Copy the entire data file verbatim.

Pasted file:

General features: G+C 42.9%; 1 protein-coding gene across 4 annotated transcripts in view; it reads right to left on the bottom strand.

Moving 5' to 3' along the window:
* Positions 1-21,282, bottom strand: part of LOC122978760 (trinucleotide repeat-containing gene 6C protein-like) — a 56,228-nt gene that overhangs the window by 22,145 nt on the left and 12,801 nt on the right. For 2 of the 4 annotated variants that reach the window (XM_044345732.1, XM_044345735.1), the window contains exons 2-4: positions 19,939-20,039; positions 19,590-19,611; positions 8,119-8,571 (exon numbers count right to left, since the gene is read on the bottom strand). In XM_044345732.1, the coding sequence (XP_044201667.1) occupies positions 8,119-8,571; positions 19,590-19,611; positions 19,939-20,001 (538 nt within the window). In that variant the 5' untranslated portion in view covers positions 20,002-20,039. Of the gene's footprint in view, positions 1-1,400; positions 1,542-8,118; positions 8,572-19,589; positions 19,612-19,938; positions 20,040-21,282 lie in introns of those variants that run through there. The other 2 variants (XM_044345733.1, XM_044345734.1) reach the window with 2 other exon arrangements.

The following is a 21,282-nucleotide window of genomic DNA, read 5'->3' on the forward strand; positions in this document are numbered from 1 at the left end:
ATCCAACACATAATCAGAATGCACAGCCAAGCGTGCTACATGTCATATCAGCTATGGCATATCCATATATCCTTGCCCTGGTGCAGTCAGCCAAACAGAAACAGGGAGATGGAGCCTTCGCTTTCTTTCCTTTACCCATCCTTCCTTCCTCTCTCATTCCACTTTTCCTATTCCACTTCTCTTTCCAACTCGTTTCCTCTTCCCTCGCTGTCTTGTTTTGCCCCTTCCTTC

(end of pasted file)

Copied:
General features: G+C 42.9%; 1 protein-coding gene across 4 annotated transcripts in view; it reads right to left on the bottom strand.

Moving 5' to 3' along the window:
* Positions 1-21,282, bottom strand: part of LOC122978760 (trinucleotide repeat-containing gene 6C protein-like) — a 56,228-nt gene that overhangs the window by 22,145 nt on the left and 12,801 nt on the right. For 2 of the 4 annotated variants that reach the window (XM_044345732.1, XM_044345735.1), the window contains exons 2-4: positions 19,939-20,039; positions 19,590-19,611; positions 8,119-8,571 (exon numbers count right to left, since the gene is read on the bottom strand). In XM_044345732.1, the coding sequence (XP_044201667.1) occupies positions 8,119-8,571; positions 19,590-19,611; positions 19,939-20,001 (538 nt within the window). In that variant the 5' untranslated portion in view covers positions 20,002-20,039. Of the gene's footprint in view, positions 1-1,400; positions 1,542-8,118; positions 8,572-19,589; positions 19,612-19,938; positions 20,040-21,282 lie in introns of those variants that run through there. The other 2 variants (XM_044345733.1, XM_044345734.1) reach the window with 2 other exon arrangements.

The following is a 21,282-nucleotide window of genomic DNA, read 5'->3' on the forward strand; positions in this document are numbered from 1 at the left end:
ATCCAACACATAATCAGAATGCACAGCCAAGCGTGCTACATGTCATATCAGCTATGGCATATCCATATATCCTTGCCCTGGTGCAGTCAGCCAAACAGAAACAGGGAGATGGAGCCTTCGCTTTCTTTCCTTTACCCATCCTTCCTTCCTCTCTCATTCCACTTTTCCTATTCCACTTCTCTTTCCAACTCGTTTCCTCTTCCCTCGCTGTCTTGTTTTGCCCCTTCCTTC